Participants of different faiths in prayer
PERTH, 30 Oct 2009: Participants at the Fifth Regional Interfaith Dialogue released the Perth Declaration today, which focuses on building religious leaders committed to interfaith collaboration for the common good of humanity.
The declaration has 14 recommendations, including meeting the needs of marginalised youth who might be targets of radicalisation, promoting peace-making strategies found in different faiths and indigenous traditions, and for future dialogues to reflect gender and other diversity.
In his closing speech, Australian Foreign Affairs Minister Stephen Smith said given Australia’s diversity as a result of successive waves of immigration, it recognised the importance of tolerance, peace and multiculturalism.
“Even if there are many Australians who don’t identify with an organised religion, many would walk through the valley of death on hot coals to defend an individual’s freedom of religion,” he said.
New Zealand’s Ethnic Affairs Minister, Pansy Wong, said the dialogue was important and required ongoing commitment from governments around the region. “Social harmony and peace do not come naturally, we must work at it,” she said.
The governments of New Zealand and Australia are co-sponsors of the dialogue, along with the Philippines and Indonesia. The theme of this year’s dialogue, held from 28 to 30 Oct, was Future Faith Leaders: Regional Challenges and Cooperation. Fourteen countries participated in the dialogue, including Brunei, Cambodia, Laos, Malaysia, Myanmar, Papua New Guinea, Singapore, Thailand, Timor-Leste and Vietnam.
AzmanDatuk Azman Amin Hassan, director-general of Malaysia’s Department of National Unity and Integration, told The Nut Graph that the declaration’s recommendations were all practical and implementable.
Azman, who headed the Malaysian delegation, said, “For example, on the issue of religious stereotyping, it happens everywhere including Malaysia, so this declaration takes steps to challenge such stereotyping.”
He added that the strategies discussed included not only changing the curriculum in the education system, but also convincing teachers to overcome their own negative stereotypes.
Azman also said that Malaysia had pushed to include building mediation and conflict resolution skills among religious leaders as one of the recommendations.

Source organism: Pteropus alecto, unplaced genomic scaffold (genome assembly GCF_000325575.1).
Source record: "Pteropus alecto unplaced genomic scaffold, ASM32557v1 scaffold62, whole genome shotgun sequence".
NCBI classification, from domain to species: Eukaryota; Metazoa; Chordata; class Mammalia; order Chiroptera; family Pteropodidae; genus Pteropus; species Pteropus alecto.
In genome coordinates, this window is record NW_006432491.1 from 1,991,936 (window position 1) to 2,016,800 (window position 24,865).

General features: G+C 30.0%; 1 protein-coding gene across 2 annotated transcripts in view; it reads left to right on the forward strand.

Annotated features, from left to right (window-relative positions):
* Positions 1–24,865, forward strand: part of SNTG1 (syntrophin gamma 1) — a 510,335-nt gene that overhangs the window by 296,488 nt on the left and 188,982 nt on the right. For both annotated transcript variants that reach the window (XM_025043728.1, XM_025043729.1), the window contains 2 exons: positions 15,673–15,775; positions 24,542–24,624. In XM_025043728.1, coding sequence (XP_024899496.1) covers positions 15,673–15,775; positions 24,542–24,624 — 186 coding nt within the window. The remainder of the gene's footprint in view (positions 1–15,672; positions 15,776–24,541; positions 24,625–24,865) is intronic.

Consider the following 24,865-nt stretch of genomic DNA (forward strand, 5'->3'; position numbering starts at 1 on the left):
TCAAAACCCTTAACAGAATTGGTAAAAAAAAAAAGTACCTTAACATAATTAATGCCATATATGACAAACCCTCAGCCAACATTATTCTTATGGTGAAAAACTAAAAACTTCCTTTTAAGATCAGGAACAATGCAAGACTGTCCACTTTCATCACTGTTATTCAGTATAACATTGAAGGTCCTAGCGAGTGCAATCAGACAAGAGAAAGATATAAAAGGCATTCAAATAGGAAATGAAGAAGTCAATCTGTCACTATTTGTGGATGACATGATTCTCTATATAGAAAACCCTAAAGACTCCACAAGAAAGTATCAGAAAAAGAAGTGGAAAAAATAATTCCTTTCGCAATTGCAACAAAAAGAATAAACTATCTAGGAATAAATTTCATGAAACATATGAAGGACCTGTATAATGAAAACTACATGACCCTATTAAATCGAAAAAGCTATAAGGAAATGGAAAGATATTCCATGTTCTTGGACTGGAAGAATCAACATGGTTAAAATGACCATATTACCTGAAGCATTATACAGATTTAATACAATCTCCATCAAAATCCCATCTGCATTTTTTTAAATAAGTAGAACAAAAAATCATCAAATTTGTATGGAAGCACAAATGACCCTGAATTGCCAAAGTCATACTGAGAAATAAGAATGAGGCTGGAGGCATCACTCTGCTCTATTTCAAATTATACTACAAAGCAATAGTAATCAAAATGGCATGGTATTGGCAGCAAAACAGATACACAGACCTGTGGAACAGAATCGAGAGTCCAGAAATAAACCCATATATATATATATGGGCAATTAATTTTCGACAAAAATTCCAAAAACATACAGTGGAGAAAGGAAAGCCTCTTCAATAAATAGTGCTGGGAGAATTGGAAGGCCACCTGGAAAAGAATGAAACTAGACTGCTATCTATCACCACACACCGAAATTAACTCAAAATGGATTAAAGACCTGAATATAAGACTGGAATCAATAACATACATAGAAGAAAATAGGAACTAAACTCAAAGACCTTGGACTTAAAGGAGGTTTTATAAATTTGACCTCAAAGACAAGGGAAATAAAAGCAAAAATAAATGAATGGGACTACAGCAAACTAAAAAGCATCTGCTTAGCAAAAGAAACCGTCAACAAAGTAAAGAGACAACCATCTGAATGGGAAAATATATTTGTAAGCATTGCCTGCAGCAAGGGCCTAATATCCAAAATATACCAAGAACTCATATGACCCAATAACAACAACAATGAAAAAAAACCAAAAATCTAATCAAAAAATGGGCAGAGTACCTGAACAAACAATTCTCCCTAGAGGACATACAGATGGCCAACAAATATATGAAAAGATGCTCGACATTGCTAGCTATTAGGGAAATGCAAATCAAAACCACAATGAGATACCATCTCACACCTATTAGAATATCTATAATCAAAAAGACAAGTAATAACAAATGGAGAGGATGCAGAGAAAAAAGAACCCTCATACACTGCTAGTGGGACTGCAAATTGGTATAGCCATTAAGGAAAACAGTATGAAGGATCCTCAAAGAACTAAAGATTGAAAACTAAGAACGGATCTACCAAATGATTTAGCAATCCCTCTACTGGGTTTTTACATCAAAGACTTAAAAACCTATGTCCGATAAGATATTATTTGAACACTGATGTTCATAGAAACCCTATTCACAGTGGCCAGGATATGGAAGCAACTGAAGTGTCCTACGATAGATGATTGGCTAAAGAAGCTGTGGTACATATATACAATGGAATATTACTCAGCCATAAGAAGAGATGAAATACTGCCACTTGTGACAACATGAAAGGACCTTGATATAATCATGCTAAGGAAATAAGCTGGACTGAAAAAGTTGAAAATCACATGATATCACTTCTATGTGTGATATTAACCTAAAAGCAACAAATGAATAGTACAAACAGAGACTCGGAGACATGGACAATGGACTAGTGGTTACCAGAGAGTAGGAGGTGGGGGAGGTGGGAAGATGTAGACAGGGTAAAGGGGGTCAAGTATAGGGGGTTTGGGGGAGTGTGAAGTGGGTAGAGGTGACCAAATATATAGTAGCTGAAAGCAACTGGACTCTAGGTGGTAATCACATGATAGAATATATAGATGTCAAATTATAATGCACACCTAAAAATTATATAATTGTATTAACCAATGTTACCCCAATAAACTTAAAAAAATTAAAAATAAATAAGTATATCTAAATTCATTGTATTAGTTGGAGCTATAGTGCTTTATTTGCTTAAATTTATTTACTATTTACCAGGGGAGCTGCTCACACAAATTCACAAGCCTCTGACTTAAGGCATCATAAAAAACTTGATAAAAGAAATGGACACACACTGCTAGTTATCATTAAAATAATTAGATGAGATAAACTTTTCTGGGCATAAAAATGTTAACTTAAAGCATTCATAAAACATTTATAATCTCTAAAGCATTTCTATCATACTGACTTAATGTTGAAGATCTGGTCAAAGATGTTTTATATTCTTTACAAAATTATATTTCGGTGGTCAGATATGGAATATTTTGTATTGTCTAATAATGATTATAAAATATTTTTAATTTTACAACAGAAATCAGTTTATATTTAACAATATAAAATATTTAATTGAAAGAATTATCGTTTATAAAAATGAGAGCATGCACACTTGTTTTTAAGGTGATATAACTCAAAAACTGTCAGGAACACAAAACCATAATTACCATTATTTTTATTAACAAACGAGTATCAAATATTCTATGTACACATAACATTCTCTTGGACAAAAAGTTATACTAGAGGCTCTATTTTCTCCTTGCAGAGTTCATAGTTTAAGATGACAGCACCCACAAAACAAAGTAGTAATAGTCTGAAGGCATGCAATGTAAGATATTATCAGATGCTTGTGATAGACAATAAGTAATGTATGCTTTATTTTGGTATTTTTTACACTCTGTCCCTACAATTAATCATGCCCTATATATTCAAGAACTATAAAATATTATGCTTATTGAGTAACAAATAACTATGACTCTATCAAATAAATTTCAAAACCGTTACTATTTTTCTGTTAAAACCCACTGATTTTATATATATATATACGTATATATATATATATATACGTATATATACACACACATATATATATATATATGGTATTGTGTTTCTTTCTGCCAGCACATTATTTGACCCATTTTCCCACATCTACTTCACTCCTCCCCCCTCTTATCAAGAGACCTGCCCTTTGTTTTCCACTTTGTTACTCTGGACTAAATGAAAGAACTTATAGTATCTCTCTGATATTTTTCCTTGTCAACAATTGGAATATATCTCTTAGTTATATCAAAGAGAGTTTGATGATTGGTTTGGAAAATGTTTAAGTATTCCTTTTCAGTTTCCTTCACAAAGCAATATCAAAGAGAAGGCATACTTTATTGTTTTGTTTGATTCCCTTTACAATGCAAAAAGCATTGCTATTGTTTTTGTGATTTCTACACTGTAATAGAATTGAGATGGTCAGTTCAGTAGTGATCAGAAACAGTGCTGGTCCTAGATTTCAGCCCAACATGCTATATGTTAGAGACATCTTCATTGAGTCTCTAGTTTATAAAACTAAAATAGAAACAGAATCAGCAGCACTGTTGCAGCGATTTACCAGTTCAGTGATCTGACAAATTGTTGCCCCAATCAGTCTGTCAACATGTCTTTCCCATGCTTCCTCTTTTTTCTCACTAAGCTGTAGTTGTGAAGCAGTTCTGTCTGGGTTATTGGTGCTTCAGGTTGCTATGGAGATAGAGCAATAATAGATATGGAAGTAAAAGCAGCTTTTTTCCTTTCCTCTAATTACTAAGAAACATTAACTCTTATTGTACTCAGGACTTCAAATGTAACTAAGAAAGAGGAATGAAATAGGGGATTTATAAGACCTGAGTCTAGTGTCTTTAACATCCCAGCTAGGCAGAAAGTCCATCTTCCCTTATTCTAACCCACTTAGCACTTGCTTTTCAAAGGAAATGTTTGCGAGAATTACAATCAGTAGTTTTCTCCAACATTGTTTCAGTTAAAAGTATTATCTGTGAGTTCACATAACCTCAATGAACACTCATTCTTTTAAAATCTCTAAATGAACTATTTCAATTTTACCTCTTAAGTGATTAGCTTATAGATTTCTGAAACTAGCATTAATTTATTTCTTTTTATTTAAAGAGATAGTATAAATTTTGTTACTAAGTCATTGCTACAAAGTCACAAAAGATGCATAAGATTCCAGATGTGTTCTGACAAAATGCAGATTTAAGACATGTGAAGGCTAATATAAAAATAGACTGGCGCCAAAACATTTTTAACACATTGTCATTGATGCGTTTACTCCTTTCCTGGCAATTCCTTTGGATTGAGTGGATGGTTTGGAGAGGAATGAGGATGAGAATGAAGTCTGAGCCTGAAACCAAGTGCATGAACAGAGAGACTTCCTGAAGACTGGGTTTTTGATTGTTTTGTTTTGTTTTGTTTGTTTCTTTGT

Universiti Malaya’s Associate Professor Dr Shanthi Thambiah, who spearheaded this recommendation, told The Nut Graph: “We particularly need a regional commitment to build these skills for faith leaders, who might be knowledgeable about their own religions but lack mediation skills.”
Lack of indigenous representation
There was a clear lack of indigenous representation among the 160 participants attending the dialogue. Only the New Zealand delegation included an indigenous representative, Dr Manuka Henare, who is Maori and Catholic.
John Fisher, assistant secretary at Australia’s Department of Foreign Affairs and Trade, told The Nut Graph: “Aboriginal participation in this dialogue was incorporated via the ‘welcome to country’ ceremony during the dialogue’s opening reception, in which an Aboriginal dance troupe performed.”
When asked, however, whether Aboriginal Australians had any input in the outcome of the Perth Declaration, The Nut Graph was told by Australian government officials that they were not classified as an organised religious group, but rather an ethnic group.
Aboriginal dance at the opening of the dialogue
Nevertheless, Shanthi said the declaration calls for more diversity in future dialogues and a respect for indigenous traditions of peace-making and conflict resolution.
Participating countries will need to report back on the implementation of all the recommendations at the Sixth Regional Interfaith Dialogue.
Shanon Shah was selected and sponsored by the Australian government’s Department of Foreign Affairs and Trade, as part of its International Media Visits Program, to cover the dialogue. Four other journalists were also selected, from Indonesia, the Philippines, Vietnam and Thailand.
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